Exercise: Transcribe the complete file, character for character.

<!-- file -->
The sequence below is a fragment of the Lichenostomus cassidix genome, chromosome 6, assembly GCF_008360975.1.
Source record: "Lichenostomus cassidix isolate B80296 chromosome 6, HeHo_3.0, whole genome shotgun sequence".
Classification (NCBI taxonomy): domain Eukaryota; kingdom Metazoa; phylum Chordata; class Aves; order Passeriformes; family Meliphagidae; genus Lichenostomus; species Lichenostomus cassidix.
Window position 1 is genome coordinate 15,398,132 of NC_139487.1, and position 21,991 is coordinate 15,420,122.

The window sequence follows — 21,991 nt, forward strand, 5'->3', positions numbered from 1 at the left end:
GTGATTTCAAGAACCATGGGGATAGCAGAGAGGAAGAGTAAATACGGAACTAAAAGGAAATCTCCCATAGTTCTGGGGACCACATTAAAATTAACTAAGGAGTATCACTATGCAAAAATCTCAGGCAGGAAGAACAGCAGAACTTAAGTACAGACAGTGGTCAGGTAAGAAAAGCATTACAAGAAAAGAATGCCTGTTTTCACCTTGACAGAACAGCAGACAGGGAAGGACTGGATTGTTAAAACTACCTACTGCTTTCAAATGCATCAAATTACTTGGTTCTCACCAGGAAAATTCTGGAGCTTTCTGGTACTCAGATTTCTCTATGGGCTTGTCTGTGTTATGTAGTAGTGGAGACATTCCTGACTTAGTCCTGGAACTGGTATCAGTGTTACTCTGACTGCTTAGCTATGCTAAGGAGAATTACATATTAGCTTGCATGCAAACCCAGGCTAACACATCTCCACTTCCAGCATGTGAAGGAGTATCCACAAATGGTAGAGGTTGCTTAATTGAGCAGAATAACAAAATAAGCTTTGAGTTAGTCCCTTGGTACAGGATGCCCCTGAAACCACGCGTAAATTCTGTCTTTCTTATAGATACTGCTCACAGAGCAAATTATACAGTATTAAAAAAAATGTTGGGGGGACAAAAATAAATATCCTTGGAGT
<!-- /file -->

The sequence below is a fragment of the Lichenostomus cassidix genome, chromosome 6, assembly GCF_008360975.1.
Source record: "Lichenostomus cassidix isolate B80296 chromosome 6, HeHo_3.0, whole genome shotgun sequence".
Classification (NCBI taxonomy): domain Eukaryota; kingdom Metazoa; phylum Chordata; class Aves; order Passeriformes; family Meliphagidae; genus Lichenostomus; species Lichenostomus cassidix.
Window position 1 is genome coordinate 15,398,132 of NC_139487.1, and position 21,991 is coordinate 15,420,122.

The window sequence follows — 21,991 nt, forward strand, 5'->3', positions numbered from 1 at the left end:
GTGATTTCAAGAACCATGGGGATAGCAGAGAGGAAGAGTAAATACGGAACTAAAAGGAAATCTCCCATAGTTCTGGGGACCACATTAAAATTAACTAAGGAGTATCACTATGCAAAAATCTCAGGCAGGAAGAACAGCAGAACTTAAGTACAGACAGTGGTCAGGTAAGAAAAGCATTACAAGAAAAGAATGCCTGTTTTCACCTTGACAGAACAGCAGACAGGGAAGGACTGGATTGTTAAAACTACCTACTGCTTTCAAATGCATCAAATTACTTGGTTCTCACCAGGAAAATTCTGGAGCTTTCTGGTACTCAGATTTCTCTATGGGCTTGTCTGTGTTATGTAGTAGTGGAGACATTCCTGACTTAGTCCTGGAACTGGTATCAGTGTTACTCTGACTGCTTAGCTATGCTAAGGAGAATTACATATTAGCTTGCATGCAAACCCAGGCTAACACATCTCCACTTCCAGCATGTGAAGGAGTATCCACAAATGGTAGAGGTTGCTTAATTGAGCAGAATAACAAAATAAGCTTTGAGTTAGTCCCTTGGTACAGGATGCCCCTGAAACCACGCGTAAATTCTGTCTTTCTTATAGATACTGCTCACAGAGCAAATTATACAGTATTAAAAAAAATGTTGGGGGGACAAAAATAAATATCCTTGGAGT